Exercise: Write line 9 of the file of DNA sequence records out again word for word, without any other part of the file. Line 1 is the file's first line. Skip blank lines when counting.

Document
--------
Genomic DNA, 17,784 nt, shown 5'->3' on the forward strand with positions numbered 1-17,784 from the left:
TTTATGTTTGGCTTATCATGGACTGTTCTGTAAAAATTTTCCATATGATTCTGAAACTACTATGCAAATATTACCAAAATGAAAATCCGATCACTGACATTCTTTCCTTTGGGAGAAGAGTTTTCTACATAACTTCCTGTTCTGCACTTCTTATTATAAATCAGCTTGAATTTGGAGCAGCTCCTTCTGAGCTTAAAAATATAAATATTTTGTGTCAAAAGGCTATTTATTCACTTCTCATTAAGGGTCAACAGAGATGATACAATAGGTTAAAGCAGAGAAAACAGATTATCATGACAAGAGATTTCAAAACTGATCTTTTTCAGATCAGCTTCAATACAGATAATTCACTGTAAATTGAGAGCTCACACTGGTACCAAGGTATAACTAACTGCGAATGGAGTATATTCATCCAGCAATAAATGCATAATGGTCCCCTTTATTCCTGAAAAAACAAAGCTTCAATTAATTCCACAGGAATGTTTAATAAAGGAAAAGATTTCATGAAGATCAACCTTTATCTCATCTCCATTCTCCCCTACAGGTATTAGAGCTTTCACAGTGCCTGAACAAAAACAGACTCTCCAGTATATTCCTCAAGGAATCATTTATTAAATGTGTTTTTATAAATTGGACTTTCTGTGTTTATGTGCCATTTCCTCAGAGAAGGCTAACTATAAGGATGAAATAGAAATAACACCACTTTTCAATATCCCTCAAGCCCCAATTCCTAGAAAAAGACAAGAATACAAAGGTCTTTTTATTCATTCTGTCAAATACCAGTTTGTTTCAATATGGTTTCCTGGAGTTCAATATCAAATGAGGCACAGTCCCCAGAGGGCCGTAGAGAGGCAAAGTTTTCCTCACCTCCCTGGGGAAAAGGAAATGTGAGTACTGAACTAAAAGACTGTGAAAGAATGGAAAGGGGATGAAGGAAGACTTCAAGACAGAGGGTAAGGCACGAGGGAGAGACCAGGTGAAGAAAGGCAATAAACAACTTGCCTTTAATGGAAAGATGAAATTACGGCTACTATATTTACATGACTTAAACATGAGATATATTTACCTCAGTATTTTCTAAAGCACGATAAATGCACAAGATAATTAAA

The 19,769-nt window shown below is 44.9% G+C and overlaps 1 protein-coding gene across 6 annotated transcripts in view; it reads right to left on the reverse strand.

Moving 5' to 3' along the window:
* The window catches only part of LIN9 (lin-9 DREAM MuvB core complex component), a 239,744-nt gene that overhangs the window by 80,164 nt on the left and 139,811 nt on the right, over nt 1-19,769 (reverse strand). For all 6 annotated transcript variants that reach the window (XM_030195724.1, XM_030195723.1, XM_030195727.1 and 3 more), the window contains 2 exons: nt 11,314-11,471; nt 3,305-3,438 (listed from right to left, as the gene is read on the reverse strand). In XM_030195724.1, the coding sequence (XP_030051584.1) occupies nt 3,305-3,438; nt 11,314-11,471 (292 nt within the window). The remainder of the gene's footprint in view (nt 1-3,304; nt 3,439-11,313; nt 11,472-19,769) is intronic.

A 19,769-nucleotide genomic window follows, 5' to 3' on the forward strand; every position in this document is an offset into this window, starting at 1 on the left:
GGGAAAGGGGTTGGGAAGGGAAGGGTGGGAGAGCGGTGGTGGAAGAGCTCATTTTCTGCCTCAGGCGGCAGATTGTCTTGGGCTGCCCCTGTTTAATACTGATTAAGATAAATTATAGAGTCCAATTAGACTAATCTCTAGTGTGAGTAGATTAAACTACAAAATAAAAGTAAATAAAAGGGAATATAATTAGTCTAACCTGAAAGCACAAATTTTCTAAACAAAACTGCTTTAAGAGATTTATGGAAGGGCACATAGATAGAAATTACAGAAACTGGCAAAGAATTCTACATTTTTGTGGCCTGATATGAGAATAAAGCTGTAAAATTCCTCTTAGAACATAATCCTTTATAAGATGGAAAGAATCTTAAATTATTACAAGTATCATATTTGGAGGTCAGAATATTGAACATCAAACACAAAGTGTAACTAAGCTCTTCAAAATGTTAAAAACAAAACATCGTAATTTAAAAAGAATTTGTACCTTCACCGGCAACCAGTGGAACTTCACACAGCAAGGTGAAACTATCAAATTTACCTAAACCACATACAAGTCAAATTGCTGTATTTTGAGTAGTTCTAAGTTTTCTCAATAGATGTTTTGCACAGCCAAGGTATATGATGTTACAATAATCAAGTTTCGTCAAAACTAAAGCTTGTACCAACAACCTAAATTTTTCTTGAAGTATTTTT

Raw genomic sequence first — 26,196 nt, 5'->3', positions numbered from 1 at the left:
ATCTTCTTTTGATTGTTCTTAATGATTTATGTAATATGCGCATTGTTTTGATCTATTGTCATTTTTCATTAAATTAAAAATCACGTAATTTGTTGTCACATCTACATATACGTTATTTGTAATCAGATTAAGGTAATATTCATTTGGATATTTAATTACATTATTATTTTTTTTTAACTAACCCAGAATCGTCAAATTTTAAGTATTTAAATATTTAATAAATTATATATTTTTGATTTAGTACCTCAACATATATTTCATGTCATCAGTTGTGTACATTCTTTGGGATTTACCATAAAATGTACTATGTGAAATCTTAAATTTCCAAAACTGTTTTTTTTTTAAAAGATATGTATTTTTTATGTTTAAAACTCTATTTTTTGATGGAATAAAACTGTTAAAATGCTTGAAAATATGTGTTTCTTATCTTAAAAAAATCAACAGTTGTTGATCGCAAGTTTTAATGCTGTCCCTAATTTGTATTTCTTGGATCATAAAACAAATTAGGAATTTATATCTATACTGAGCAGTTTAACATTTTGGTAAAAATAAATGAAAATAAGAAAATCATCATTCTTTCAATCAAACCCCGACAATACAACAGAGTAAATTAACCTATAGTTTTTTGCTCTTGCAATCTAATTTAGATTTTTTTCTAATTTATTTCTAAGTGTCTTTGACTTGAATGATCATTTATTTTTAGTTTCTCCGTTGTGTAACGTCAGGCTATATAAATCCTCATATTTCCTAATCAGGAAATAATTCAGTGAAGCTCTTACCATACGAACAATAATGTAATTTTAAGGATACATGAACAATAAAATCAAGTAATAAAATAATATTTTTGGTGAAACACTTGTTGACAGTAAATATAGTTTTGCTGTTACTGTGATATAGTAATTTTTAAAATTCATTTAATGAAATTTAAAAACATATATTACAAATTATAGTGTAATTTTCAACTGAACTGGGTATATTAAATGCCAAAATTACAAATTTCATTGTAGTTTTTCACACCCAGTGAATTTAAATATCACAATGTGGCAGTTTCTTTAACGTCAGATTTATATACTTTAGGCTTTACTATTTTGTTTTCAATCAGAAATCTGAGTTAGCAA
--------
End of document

ATCTTCTTTTGATTGTTCTTAATGATTTATGTAATATGCGCATTGTTTTGATCTATTGTCATTTTTCATTAAATTAAAAATCACGTAATTTGTTGTCACATCTACATATACGTTATTTGTAATCAGATTAAGGTAATATTCATTTGGATATTTAATTACATTATTATTTTTTTTTAACTAACCCAGAATCGTCAAATTTTAAGTATTTAAATATTTAATAAATTATATATTTTTGATTTAGTACCTCAACATATATTTCATGTCATCAGTTGTGTACATTCTTTGGGATTTACCATAAAATGTACTATGTGAAATCTTAAATTTCCAAAACTGTTTTTTTTTTAAAAGATATGTATTTTTTATGTTTAAAACTCTATTTTTTGATGGAATAAAACTGTTAAAATGCTTGAAAATATGTGTTTCTTATCTTAAAAAAATCAACAGTTGTTGATCGCAAGTTTTAATGCTGTCCCTAATTTGTATTTCTTGGATCATAAAACAAATTAGGAATTTATATCTATACTGAGCAGTTTAACATTTTGGTAAAAATAAATGAAAATAAGAAAATCATCATTCTTTCAATCAAACCCCGACAATACAACAGAGTAAATTAACCTATAGTTTTTTGCTCTTGCAATCTAATTTAGATTTTTTTCTAATTTATTTCTAAGTGTCTTTGACTTGAATGATCATTTATTTTTAGTTTCTCCGTTGTGTAACGTCAGGCTATATAAATCCTCATATTTCCTAATCAGGAAATAATTCAGTGAAGCTCTTACCATACGAACAATAATGTAATTTTAAGGATACATGAACAATAAAATCAAGTAATAAAATAATATTTTTGGTGAAACACTTGTTGACAGTAAATATAGTTTTGCTGTTACTGTGATATAGTAATTTTTAAAATTCATTTAATGAAATTTAAAAACATATATTACAAATTATAGTGTAATTTTCAACTGAACTGGGTATATTAAATGCCAAAATTACAAATTTCATTGTAGTTTTTCACACCCAGTGAATTTAAATATCACAATGTGGCAGTTTCTTTAACGTCAGATTTATATACTTTAGGCTTTACTATTTTGTTTTCAATCAGAAATCTGAGTTAGCAA